A key element of defeating malnutrition in children is ensuring wholesome nutrition during their formative years. A well-rounded diet introduced gradually post the child turning 6 months, lays a solid foundation for them to grow up healthy and strong.
Fresh and locally available vegetables are staples of all healthy diets, but can be hard to come by in the regions where we work given their remoteness and water availability. In such a scenario, planting and promoting backyard vegetable gardens, serves as a cost effective way of achieving long term nutrition security. Such gardens not only ensure an easily accessible source of good nutrition for families, but also provide them an extra source of income making it self-sustainable.
Vegetable or Kitchen gardens have been a mainstay of our initiative to tackle malnutrition in Dharni, Maharashtra since the project began in 2018. We work with malnutrition affected families and help them plough, plant, and maintain such gardens by proving equipment, seeds and all the necessary knowledge to do so.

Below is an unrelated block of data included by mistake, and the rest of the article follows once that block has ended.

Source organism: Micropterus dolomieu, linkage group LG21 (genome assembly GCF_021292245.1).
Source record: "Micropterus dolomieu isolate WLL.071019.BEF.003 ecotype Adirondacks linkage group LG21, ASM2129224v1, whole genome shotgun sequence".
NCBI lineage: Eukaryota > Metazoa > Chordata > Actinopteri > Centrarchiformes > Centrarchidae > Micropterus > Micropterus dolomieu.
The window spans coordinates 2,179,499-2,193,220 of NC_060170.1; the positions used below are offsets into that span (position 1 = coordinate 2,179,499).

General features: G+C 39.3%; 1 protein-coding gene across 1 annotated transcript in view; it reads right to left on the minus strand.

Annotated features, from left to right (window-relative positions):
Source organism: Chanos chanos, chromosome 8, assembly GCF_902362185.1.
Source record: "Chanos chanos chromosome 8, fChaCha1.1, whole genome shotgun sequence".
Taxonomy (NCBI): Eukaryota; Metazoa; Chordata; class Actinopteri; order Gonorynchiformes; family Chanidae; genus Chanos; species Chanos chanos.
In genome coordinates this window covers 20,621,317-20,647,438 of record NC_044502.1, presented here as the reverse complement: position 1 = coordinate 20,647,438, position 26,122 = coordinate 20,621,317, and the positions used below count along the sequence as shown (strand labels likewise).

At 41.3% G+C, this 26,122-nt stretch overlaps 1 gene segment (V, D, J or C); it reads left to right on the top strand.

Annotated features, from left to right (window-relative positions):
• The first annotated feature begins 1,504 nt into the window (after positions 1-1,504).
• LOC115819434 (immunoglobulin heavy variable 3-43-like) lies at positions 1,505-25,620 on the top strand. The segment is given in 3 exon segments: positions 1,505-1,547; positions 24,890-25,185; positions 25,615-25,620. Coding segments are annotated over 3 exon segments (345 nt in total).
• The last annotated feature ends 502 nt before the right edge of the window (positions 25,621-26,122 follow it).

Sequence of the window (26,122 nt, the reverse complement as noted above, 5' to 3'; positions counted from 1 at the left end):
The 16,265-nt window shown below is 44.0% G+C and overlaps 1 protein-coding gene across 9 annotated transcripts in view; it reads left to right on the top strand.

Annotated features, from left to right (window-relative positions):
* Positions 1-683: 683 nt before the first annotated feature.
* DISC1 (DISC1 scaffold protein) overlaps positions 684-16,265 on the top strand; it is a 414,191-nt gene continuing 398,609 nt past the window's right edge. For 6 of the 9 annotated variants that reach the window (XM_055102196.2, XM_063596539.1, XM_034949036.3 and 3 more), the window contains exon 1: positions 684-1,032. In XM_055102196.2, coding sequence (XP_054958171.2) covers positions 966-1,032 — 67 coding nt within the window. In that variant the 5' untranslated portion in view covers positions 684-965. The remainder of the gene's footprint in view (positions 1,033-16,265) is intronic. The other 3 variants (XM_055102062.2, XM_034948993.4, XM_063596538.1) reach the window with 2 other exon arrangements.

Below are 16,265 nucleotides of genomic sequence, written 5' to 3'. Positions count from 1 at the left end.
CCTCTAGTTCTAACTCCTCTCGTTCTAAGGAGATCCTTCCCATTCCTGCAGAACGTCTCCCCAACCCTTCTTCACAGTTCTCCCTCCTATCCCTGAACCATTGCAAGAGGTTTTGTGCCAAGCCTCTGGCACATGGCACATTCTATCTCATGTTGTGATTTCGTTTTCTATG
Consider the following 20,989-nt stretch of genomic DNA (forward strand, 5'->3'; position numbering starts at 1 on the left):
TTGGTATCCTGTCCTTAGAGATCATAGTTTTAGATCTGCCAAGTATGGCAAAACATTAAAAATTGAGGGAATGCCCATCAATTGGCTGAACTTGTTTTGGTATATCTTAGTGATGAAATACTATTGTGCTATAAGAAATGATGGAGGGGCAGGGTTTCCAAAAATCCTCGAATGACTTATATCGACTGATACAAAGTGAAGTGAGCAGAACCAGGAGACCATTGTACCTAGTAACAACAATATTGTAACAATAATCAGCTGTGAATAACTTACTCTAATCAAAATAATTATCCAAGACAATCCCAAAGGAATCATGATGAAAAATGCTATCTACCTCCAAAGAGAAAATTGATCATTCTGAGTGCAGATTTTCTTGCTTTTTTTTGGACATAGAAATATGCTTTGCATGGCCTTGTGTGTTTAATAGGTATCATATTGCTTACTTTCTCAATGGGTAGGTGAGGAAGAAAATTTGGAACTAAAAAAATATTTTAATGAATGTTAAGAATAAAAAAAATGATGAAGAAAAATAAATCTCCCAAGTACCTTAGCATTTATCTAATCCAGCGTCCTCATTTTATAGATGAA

To join us in this endeavour, a team of eight from NAOS Middle East visited Dharni to plant vegetable gardens and help families become nutritionally self-sufficient. Over a period of 3 days, team NAOS learnt the science behind structuring a plot, digging soil beds, choosing the vegetables depending on the time of the year and watering patterns, and applied them first hand in the backyards of three families.
Divided into groups, the team measured, marked and dug up patches of land to plant and grow multiple vegetables. Together, we sowed tomatoes, chillies, bottle gourds, okra (lady finger), cluster beans and eggplant to name a few. The mid-June period presents a good window of sowing given the imminent rains. With 3 more kitchen gardens in place, in addition to the 60, we planted last year, we look forward in hope for families in Dharni to have year full of good health ahead!
Funded by NAOS, the Dharni project aims to bring down malnutrition in children and mothers by focusing on long term behavior change. We work in 39 villages of Dharni on Nutrition, Water Sanitation and Hygiene (WASH) and Food Security and Livelihood (FSL) in tandem with the local and state Government. Read more about the Dharni project here.